The US' adherence to the "one China" principle has effectively maintained a stalemate between Taiwan and the People's Republic of China (PRC). Enabling the peaceful development of China should be an obvious and significant priority for the US, and a number of factors make a conflict between the US and the PRC unlikely. These factors include a high volume of economic trade between the two nations, blossoming trade relations between the PRC and Taiwan, and a mutual understanding of the danger of military conflict between two nuclear powers. The upcoming elections in Taiwan pose a potential risk to the US as Taiwanese Pres Chen Shui-bian pushes for a referendum that seeks to alter the status quo. Similarly, the expanding military capabilities of the People's Liberation Army and the People's Liberation Army Navy have increased the risk of possible conflict in the Taiwan Strait. To reduce the possibility of conflict, the US should define and clarify its statements, creating a reliable set of actions and predictable reactions.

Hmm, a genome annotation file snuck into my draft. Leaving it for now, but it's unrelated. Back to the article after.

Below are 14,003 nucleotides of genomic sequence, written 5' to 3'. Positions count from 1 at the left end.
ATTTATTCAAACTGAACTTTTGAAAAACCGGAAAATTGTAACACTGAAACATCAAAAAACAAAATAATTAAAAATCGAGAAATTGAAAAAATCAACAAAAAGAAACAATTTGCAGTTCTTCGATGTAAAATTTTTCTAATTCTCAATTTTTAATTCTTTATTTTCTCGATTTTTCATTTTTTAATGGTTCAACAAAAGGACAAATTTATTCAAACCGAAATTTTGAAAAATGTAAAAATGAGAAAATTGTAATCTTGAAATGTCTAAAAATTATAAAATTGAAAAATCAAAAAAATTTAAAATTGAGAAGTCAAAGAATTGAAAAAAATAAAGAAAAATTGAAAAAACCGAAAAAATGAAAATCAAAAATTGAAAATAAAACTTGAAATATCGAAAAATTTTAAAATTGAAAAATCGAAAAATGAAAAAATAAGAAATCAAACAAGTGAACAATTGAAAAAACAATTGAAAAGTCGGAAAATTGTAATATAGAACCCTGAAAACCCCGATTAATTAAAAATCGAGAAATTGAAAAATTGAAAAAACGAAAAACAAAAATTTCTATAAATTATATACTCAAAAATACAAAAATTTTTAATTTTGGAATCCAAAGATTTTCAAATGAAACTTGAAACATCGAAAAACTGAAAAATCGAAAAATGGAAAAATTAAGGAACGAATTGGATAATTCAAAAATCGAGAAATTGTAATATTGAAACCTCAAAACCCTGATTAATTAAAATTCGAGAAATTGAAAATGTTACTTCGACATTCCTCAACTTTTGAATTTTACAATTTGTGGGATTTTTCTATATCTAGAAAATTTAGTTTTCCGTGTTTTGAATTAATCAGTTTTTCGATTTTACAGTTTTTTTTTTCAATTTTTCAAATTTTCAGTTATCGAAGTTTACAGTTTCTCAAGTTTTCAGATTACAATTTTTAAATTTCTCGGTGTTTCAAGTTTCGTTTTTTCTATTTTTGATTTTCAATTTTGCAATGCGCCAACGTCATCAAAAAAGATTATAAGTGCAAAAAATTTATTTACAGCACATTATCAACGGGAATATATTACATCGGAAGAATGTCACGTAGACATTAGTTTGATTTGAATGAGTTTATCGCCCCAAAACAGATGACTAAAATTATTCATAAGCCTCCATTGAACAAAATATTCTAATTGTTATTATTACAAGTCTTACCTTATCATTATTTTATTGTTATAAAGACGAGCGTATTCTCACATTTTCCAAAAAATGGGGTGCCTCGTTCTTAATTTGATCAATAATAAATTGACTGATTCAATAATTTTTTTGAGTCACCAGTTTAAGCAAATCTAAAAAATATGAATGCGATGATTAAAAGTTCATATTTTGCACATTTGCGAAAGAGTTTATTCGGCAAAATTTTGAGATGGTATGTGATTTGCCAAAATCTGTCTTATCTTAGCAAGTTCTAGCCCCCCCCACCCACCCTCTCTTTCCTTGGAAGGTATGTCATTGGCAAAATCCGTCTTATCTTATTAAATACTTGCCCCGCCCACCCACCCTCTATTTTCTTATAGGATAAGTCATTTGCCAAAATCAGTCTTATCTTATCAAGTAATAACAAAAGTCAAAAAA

Jeffrey Harley Jeffrey Harley is a visiting fellow at the Cou
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"One Policy for China: Avoiding Conflict with the Mainland"Please download to view full document